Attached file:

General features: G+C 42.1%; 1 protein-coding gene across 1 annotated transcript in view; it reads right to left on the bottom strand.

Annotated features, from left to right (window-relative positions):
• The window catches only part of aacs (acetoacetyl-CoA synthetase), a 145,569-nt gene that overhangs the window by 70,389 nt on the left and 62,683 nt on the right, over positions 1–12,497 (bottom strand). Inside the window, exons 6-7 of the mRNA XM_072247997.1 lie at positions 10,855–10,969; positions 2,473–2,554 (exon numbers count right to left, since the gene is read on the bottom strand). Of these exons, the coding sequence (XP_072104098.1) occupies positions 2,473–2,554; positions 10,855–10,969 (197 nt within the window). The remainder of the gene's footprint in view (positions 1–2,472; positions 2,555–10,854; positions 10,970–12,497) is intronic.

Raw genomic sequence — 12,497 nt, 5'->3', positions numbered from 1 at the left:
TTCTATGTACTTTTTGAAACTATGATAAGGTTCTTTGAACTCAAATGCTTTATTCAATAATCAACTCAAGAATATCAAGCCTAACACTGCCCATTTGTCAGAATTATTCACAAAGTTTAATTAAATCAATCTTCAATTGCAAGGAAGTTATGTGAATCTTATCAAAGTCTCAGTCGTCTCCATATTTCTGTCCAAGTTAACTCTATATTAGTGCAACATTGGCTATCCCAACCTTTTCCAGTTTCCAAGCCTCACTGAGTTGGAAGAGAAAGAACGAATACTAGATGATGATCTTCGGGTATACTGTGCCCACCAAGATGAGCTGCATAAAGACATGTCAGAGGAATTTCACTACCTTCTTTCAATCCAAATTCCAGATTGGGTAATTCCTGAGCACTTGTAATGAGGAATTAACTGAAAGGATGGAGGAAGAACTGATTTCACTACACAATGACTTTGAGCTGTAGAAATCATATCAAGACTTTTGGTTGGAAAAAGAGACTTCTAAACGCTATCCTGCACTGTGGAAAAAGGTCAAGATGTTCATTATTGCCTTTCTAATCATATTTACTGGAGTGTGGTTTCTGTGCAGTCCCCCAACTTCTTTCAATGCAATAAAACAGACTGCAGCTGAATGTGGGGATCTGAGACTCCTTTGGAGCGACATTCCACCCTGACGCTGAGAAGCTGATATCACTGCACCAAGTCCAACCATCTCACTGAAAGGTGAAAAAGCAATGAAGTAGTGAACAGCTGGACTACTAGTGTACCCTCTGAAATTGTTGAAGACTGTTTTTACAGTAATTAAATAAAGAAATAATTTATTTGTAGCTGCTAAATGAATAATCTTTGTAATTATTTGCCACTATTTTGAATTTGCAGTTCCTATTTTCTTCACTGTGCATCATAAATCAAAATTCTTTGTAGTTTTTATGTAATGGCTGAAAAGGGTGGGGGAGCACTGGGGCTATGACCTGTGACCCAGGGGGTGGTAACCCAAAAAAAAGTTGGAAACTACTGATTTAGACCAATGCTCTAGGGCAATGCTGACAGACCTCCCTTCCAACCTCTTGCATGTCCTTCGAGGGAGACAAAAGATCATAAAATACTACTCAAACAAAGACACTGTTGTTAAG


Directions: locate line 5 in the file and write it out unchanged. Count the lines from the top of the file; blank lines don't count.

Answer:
TTCTATGTACTTTTTGAAACTATGATAAGGTTCTTTGAACTCAAATGCTTTATTCAATAATCAACTCAAGAATATCAAGCCTAACACTGCCCATTTGTCAGAATTATTCACAAAGTTTAATTAAATCAATCTTCAATTGCAAGGAAGTTATGTGAATCTTATCAAAGTCTCAGTCGTCTCCATATTTCTGTCCAAGTTAACTCTATATTAGTGCAACATTGGCTATCCCAACCTTTTCCAGTTTCCAAGCCTCACTGAGTTGGAAGAGAAAGAACGAATACTAGATGATGATCTTCGGGTATACTGTGCCCACCAAGATGAGCTGCATAAAGACATGTCAGAGGAATTTCACTACCTTCTTTCAATCCAAATTCCAGATTGGGTAATTCCTGAGCACTTGTAATGAGGAATTAACTGAAAGGATGGAGGAAGAACTGATTTCACTACACAATGACTTTGAGCTGTAGAAATCATATCAAGACTTTTGGTTGGAAAAAGAGACTTCTAAACGCTATCCTGCACTGTGGAAAAAGGTCAAGATGTTCATTATTGCCTTTCTAATCATATTTACTGGAGTGTGGTTTCTGTGCAGTCCCCCAACTTCTTTCAATGCAATAAAACAGACTGCAGCTGAATGTGGGGATCTGAGACTCCTTTGGAGCGACATTCCACCCTGACGCTGAGAAGCTGATATCACTGCACCAAGTCCAACCATCTCACTGAAAGGTGAAAAAGCAATGAAGTAGTGAACAGCTGGACTACTAGTGTACCCTCTGAAATTGTTGAAGACTGTTTTTACAGTAATTAAATAAAGAAATAATTTATTTGTAGCTGCTAAATGAATAATCTTTGTAATTATTTGCCACTATTTTGAATTTGCAGTTCCTATTTTCTTCACTGTGCATCATAAATCAAAATTCTTTGTAGTTTTTATGTAATGGCTGAAAAGGGTGGGGGAGCACTGGGGCTATGACCTGTGACCCAGGGGGTGGTAACCCAAAAAAAAGTTGGAAACTACTGATTTAGACCAATGCTCTAGGGCAATGCTGACAGACCTCCCTTCCAACCTCTTGCATGTCCTTCGAGGGAGACAAAAGATCATAAAATACTACTCAAACAAAGACACTGTTGTTAAG